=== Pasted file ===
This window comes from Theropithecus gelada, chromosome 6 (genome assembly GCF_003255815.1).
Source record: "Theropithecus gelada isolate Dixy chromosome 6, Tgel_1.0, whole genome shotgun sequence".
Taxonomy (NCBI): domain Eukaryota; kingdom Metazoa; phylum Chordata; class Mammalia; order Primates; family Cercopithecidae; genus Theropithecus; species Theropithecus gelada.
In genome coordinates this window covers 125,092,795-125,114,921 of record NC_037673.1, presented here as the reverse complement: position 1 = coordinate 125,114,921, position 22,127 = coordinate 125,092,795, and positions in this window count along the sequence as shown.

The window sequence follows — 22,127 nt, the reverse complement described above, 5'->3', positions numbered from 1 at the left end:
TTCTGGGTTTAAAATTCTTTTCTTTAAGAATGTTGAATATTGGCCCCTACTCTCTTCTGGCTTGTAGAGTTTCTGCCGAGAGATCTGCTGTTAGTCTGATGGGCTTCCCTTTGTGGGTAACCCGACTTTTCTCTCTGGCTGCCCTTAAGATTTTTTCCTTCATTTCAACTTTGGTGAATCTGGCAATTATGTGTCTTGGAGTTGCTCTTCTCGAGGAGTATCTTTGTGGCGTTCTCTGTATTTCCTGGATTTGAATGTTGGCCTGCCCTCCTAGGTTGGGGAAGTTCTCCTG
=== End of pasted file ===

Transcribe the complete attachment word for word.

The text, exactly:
This window comes from Theropithecus gelada, chromosome 6 (genome assembly GCF_003255815.1).
Source record: "Theropithecus gelada isolate Dixy chromosome 6, Tgel_1.0, whole genome shotgun sequence".
Taxonomy (NCBI): domain Eukaryota; kingdom Metazoa; phylum Chordata; class Mammalia; order Primates; family Cercopithecidae; genus Theropithecus; species Theropithecus gelada.
In genome coordinates this window covers 125,092,795-125,114,921 of record NC_037673.1, presented here as the reverse complement: position 1 = coordinate 125,114,921, position 22,127 = coordinate 125,092,795, and positions in this window count along the sequence as shown.

The window sequence follows — 22,127 nt, the reverse complement described above, 5'->3', positions numbered from 1 at the left end:
TTCTGGGTTTAAAATTCTTTTCTTTAAGAATGTTGAATATTGGCCCCTACTCTCTTCTGGCTTGTAGAGTTTCTGCCGAGAGATCTGCTGTTAGTCTGATGGGCTTCCCTTTGTGGGTAACCCGACTTTTCTCTCTGGCTGCCCTTAAGATTTTTTCCTTCATTTCAACTTTGGTGAATCTGGCAATTATGTGTCTTGGAGTTGCTCTTCTCGAGGAGTATCTTTGTGGCGTTCTCTGTATTTCCTGGATTTGAATGTTGGCCTGCCCTCCTAGGTTGGGGAAGTTCTCCTG